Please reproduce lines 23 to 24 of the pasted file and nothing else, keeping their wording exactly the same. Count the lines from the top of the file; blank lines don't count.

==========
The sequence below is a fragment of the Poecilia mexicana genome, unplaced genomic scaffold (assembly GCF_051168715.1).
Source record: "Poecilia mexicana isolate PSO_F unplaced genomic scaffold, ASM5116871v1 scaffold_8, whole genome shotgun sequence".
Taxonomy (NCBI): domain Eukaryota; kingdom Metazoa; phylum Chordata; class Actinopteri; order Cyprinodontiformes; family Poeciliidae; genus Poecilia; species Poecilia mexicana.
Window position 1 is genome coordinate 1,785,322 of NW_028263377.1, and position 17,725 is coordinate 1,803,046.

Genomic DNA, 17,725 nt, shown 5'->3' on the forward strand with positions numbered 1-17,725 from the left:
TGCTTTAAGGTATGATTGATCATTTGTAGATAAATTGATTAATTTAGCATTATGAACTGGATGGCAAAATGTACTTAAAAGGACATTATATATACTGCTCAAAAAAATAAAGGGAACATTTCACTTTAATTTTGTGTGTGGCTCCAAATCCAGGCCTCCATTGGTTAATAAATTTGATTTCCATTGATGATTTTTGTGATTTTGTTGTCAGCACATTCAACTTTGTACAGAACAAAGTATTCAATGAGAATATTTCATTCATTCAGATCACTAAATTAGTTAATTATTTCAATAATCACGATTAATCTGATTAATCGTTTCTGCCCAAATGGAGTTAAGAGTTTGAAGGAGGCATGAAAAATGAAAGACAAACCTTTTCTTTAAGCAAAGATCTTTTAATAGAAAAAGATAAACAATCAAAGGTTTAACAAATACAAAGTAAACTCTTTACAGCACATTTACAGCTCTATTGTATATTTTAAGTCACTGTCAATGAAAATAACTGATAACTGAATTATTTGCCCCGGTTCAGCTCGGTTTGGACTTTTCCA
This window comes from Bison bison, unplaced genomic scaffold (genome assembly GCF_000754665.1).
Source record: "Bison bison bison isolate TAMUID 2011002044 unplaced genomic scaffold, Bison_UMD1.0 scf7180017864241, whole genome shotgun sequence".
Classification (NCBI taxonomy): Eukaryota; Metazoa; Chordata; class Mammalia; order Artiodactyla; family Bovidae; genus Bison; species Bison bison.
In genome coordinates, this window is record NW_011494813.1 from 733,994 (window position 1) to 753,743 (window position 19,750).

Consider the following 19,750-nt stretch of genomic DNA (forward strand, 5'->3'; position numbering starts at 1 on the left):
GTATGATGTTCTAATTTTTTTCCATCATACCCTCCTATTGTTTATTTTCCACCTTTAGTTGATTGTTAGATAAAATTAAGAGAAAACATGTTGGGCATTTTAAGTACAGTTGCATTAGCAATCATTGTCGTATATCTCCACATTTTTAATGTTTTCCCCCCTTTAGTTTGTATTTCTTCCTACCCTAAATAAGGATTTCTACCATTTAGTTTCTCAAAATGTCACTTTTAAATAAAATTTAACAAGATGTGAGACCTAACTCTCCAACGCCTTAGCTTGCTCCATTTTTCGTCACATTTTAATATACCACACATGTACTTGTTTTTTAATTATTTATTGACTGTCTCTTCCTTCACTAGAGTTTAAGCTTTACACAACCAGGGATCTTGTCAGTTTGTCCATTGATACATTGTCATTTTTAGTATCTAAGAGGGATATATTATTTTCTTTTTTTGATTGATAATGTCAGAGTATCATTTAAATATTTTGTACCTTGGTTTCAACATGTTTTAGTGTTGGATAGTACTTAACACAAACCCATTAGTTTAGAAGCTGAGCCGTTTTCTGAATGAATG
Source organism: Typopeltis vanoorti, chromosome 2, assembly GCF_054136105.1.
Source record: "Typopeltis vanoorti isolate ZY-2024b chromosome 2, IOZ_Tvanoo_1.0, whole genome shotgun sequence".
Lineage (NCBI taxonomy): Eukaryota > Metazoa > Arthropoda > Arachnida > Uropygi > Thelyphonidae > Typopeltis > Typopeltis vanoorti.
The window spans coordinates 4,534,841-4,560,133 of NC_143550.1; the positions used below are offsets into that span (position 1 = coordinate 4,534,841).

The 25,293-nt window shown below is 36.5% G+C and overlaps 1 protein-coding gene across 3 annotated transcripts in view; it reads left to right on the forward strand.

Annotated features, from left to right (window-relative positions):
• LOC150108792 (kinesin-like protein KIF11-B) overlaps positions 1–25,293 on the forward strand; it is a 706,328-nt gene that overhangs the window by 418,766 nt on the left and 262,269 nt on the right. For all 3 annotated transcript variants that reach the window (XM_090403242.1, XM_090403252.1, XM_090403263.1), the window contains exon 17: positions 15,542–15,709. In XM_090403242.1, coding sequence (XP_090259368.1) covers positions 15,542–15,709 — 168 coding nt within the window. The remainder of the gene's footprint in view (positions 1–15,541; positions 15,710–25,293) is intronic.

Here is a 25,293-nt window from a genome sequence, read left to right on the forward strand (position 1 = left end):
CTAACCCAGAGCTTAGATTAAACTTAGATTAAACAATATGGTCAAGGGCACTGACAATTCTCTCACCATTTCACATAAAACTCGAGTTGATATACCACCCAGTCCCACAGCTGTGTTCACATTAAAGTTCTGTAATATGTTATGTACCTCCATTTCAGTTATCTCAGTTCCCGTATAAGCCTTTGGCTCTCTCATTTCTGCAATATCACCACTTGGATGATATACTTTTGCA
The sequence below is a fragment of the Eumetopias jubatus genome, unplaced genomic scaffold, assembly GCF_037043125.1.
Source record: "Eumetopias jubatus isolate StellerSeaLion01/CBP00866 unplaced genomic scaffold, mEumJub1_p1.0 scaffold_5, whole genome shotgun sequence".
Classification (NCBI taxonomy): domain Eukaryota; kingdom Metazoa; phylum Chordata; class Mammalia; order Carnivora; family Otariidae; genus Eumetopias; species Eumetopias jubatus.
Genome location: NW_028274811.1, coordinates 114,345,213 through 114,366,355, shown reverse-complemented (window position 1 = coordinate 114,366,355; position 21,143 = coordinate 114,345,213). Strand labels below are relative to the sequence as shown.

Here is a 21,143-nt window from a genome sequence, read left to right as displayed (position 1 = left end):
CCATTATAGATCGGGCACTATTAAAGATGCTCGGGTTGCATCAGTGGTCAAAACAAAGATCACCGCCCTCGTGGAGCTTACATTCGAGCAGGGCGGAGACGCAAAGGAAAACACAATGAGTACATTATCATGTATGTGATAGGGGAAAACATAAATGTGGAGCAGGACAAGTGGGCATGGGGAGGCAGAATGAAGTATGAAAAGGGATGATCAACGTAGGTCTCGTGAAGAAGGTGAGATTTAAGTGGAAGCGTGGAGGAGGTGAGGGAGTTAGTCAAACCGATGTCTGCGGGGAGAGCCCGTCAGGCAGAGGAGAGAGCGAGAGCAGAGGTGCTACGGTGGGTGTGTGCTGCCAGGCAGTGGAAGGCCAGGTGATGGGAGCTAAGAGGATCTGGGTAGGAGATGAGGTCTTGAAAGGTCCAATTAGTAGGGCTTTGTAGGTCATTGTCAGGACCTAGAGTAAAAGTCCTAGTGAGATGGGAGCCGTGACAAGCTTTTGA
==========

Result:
Source record: "Eumetopias jubatus isolate StellerSeaLion01/CBP00866 unplaced genomic scaffold, mEumJub1_p1.0 scaffold_5, whole genome shotgun sequence".
Classification (NCBI taxonomy): domain Eukaryota; kingdom Metazoa; phylum Chordata; class Mammalia; order Carnivora; family Otariidae; genus Eumetopias; species Eumetopias jubatus.